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During times of emergency and in fragile settings affected by humanitarian crises, women and girls are at a heightened risk of violence. The UN Trust Fund’s grantee Arab Women’s Organization (AWO), an Amman-based local NGO, runs two women’s centres to respond to the unmet needs of women and girl survivors of violence; serving both Syrian refugees and the local Jordanian community.
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On 1 August 2018, ahead of the fourth anniversary of the ISIS attack on the Yazidi* community in Sinjar, UN Women Executive Director Phumzile Mlambo Ngcuka, UN Special Representative of the Secretary-General on Sexual Violence in Conflict Pramila Patten and Free Yezidi Foundation Executive Director Pari Ibrahim participated in a panel discussion to mark and remember the genocide victims.
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On 15 March 2018, the UN Trust Fund to End Violence against Women (UN Trust Fund) organized an informal discussion and knowledge sharing session on “Why data and evidence matters in UN Trust Fund projects: how to use data and evidence to effectively scale-up, replicate and sustain project results, and make the case for reinvestment.” This was the fourth in a series of UN Trust Fund organized informal brownbag events hosted in conjunction with the 62 nd Session of the Commission on...
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On 12 March 2018, the UN Trust Fund to End Violence against Women (UN Trust Fund) hosted “Bridging Development and Humanitarian Assistance” , an event which brought together several of its grantees that are working to end violence against women and girls in the context of the current forced displacement and refugee crisis.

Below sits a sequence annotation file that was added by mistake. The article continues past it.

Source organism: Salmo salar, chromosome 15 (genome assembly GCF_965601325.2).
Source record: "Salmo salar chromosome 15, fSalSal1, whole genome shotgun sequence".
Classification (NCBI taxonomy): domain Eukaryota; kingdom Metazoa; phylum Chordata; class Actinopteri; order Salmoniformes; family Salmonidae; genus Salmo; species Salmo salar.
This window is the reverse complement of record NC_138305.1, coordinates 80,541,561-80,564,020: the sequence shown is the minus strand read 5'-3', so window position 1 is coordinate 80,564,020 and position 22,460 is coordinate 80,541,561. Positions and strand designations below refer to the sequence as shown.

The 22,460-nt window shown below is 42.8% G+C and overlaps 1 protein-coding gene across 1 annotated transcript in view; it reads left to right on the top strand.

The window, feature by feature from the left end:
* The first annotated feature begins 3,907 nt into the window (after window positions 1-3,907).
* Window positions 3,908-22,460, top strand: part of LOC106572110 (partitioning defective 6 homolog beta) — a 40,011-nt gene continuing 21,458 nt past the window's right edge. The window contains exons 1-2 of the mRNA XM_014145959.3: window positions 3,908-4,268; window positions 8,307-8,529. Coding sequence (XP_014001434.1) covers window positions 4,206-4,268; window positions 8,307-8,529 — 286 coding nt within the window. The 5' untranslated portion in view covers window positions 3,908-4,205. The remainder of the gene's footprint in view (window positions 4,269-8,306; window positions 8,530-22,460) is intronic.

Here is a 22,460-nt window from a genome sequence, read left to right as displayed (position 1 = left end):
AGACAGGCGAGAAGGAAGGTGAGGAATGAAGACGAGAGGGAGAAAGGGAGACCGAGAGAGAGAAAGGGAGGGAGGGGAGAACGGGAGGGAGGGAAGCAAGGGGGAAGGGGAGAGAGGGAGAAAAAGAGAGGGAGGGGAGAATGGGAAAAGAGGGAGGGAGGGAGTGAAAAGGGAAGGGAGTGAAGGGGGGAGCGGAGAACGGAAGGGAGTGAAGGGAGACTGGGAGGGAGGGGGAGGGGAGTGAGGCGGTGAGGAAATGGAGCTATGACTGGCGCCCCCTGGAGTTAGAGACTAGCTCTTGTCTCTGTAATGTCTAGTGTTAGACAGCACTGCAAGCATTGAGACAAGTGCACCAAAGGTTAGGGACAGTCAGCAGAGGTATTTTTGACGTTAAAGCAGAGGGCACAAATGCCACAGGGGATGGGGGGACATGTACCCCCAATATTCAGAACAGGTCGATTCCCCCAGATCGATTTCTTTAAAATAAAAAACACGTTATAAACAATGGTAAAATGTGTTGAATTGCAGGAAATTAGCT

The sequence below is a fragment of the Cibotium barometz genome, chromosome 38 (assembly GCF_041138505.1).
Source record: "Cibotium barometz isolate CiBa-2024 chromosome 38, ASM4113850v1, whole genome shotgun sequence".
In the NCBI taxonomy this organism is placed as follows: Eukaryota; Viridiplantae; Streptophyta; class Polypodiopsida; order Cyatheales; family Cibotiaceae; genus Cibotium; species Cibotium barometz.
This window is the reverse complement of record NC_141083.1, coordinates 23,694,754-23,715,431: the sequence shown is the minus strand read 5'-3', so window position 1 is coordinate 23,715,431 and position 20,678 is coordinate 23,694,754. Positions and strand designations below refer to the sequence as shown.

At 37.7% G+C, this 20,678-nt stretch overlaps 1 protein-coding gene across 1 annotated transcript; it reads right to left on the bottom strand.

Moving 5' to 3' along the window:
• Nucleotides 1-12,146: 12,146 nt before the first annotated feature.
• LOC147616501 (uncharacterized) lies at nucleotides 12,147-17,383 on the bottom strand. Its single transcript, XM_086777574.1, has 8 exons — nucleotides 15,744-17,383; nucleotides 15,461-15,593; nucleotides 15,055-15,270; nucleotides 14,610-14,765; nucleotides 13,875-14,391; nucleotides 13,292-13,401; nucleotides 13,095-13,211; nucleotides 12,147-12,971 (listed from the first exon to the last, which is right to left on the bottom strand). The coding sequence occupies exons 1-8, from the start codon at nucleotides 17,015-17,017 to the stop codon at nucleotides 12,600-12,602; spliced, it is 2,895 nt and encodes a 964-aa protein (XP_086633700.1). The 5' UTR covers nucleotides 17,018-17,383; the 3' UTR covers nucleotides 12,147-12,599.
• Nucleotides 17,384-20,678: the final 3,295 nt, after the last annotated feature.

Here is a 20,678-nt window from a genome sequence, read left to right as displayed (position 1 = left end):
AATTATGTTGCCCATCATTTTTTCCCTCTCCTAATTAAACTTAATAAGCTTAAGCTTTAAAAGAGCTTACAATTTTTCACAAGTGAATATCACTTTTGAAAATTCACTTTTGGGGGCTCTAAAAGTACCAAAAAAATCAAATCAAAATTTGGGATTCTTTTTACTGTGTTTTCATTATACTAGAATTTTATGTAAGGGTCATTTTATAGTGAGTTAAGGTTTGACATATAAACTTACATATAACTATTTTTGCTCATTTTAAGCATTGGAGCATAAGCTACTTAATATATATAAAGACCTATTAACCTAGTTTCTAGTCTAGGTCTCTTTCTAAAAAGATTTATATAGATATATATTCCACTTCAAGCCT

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A one-day conference at UN Women’s Headquarters in New York on 9 March 2018 discussed and agreed on collaborative modalities to tackle human trafficking and modern slavery.* Co-hosted by the UN Trust Fund to End Violence against Women (UN Trust Fund) and the UK-based Shiva Foundation, the event brought together the hospitality industry, the private sector, civil society, Government representatives and the UN to design joint efforts to end this human rights violation.
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“Whenever my husband beats me, I run here,” said Bu Meh (alias), a Karenni mother of five from Myanmar. She was referring to a community-based multi-sectoral project that works to end violence against women and supports survivors in one of the many Karenni refugee camps dotted along the Thailand-Myanmar border.